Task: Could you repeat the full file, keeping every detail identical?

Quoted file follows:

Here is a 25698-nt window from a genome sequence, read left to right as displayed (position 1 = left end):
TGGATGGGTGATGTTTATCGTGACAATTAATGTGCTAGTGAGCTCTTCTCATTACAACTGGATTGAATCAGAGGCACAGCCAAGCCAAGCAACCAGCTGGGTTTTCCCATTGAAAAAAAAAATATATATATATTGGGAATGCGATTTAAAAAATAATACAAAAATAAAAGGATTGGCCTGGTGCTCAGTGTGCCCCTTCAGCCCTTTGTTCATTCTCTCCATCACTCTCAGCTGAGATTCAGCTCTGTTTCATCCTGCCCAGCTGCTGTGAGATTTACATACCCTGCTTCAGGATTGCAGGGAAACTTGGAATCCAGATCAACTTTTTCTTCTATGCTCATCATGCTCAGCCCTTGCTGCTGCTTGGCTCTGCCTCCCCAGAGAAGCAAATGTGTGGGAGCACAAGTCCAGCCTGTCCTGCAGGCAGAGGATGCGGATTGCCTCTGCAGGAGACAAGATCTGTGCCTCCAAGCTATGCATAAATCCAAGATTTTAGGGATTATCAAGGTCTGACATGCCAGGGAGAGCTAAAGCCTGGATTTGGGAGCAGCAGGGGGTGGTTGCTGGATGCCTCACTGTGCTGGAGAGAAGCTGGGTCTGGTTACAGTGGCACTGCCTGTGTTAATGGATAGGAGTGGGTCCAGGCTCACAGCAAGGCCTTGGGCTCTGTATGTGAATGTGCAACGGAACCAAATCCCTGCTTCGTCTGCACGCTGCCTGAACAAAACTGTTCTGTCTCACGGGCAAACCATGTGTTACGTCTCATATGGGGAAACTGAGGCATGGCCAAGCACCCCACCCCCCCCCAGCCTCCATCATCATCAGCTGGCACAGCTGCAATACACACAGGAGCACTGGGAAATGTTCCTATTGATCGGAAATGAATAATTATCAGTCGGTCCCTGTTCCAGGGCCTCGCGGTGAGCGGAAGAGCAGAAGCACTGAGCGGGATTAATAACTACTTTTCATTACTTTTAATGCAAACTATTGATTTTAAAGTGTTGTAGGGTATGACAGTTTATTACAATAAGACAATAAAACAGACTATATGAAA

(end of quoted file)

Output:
Here is a 25698-nt window from a genome sequence, read left to right as displayed (position 1 = left end):
TGGATGGGTGATGTTTATCGTGACAATTAATGTGCTAGTGAGCTCTTCTCATTACAACTGGATTGAATCAGAGGCACAGCCAAGCCAAGCAACCAGCTGGGTTTTCCCATTGAAAAAAAAAATATATATATATTGGGAATGCGATTTAAAAAATAATACAAAAATAAAAGGATTGGCCTGGTGCTCAGTGTGCCCCTTCAGCCCTTTGTTCATTCTCTCCATCACTCTCAGCTGAGATTCAGCTCTGTTTCATCCTGCCCAGCTGCTGTGAGATTTACATACCCTGCTTCAGGATTGCAGGGAAACTTGGAATCCAGATCAACTTTTTCTTCTATGCTCATCATGCTCAGCCCTTGCTGCTGCTTGGCTCTGCCTCCCCAGAGAAGCAAATGTGTGGGAGCACAAGTCCAGCCTGTCCTGCAGGCAGAGGATGCGGATTGCCTCTGCAGGAGACAAGATCTGTGCCTCCAAGCTATGCATAAATCCAAGATTTTAGGGATTATCAAGGTCTGACATGCCAGGGAGAGCTAAAGCCTGGATTTGGGAGCAGCAGGGGGTGGTTGCTGGATGCCTCACTGTGCTGGAGAGAAGCTGGGTCTGGTTACAGTGGCACTGCCTGTGTTAATGGATAGGAGTGGGTCCAGGCTCACAGCAAGGCCTTGGGCTCTGTATGTGAATGTGCAACGGAACCAAATCCCTGCTTCGTCTGCACGCTGCCTGAACAAAACTGTTCTGTCTCACGGGCAAACCATGTGTTACGTCTCATATGGGGAAACTGAGGCATGGCCAAGCACCCCACCCCCCCCCAGCCTCCATCATCATCAGCTGGCACAGCTGCAATACACACAGGAGCACTGGGAAATGTTCCTATTGATCGGAAATGAATAATTATCAGTCGGTCCCTGTTCCAGGGCCTCGCGGTGAGCGGAAGAGCAGAAGCACTGAGCGGGATTAATAACTACTTTTCATTACTTTTAATGCAAACTATTGATTTTAAAGTGTTGTAGGGTATGACAGTTTATTACAATAAGACAATAAAACAGACTATATGAAA